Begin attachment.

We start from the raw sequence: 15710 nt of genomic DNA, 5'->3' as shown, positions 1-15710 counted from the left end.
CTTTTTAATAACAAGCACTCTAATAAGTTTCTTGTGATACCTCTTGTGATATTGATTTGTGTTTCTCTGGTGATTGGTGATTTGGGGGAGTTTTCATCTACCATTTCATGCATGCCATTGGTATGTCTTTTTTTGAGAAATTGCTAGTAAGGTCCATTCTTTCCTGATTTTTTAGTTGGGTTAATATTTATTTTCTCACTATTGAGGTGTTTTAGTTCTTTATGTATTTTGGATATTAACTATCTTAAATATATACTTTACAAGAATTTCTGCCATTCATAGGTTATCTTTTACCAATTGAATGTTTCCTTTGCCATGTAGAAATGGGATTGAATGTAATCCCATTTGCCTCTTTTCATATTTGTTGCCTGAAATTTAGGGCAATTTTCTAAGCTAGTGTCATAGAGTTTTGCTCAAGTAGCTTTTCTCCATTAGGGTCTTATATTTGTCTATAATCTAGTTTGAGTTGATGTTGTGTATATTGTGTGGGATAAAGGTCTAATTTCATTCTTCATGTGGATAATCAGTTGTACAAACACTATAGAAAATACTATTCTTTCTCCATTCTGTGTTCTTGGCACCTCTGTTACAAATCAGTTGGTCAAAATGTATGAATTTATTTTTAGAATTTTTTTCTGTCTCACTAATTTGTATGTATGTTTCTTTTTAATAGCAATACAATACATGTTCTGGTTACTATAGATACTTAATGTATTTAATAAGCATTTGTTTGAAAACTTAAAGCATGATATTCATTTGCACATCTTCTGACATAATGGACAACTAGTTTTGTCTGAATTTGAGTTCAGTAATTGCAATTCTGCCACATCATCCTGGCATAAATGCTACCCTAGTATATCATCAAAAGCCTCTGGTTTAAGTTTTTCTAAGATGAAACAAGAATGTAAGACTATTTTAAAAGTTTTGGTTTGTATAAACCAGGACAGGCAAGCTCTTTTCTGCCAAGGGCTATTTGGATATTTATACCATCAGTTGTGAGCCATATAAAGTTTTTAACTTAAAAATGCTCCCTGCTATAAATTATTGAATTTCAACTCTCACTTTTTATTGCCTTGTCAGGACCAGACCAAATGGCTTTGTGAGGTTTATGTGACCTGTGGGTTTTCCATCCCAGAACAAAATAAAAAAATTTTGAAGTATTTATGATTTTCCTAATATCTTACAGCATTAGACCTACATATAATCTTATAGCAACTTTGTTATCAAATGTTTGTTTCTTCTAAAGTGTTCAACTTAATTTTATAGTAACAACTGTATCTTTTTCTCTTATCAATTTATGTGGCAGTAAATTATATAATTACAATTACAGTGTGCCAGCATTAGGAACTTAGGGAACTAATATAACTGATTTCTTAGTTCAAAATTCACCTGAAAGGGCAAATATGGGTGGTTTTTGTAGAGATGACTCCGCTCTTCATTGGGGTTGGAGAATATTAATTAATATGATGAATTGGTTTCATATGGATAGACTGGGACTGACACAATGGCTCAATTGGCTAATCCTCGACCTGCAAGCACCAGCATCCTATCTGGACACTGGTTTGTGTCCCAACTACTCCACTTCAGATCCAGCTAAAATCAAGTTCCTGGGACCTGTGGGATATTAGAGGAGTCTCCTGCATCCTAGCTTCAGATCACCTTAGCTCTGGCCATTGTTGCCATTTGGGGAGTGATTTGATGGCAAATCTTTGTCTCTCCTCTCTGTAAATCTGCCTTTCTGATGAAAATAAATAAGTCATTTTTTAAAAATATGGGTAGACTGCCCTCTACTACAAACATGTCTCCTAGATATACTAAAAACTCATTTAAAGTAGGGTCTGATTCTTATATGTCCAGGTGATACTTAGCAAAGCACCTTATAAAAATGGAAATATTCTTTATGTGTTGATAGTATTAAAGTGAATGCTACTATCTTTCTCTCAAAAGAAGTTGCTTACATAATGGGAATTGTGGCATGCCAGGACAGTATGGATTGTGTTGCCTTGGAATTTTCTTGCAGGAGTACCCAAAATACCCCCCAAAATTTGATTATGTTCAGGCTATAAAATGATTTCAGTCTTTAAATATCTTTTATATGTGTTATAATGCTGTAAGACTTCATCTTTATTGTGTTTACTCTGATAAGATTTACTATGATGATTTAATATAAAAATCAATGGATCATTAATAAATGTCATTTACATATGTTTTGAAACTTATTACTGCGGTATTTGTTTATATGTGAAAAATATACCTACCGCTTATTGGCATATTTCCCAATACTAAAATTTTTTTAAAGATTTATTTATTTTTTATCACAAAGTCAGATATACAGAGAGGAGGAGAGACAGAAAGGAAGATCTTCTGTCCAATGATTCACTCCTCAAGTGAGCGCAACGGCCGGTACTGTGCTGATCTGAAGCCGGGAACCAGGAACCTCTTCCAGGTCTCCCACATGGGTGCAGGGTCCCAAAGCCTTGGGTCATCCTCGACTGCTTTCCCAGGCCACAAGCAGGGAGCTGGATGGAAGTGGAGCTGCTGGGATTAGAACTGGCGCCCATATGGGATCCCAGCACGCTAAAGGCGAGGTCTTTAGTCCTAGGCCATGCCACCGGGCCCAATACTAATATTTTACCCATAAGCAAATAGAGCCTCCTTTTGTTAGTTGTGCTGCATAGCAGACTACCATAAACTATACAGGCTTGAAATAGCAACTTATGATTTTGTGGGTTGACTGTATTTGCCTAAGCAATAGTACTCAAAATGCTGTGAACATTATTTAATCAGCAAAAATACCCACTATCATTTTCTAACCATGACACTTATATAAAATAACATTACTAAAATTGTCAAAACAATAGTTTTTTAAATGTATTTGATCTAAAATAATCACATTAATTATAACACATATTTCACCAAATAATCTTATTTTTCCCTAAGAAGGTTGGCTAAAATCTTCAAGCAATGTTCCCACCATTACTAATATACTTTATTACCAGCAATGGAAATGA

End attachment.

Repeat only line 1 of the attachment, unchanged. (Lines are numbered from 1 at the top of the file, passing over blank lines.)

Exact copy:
We start from the raw sequence: 15710 nt of genomic DNA, 5'->3' as shown, positions 1-15710 counted from the left end.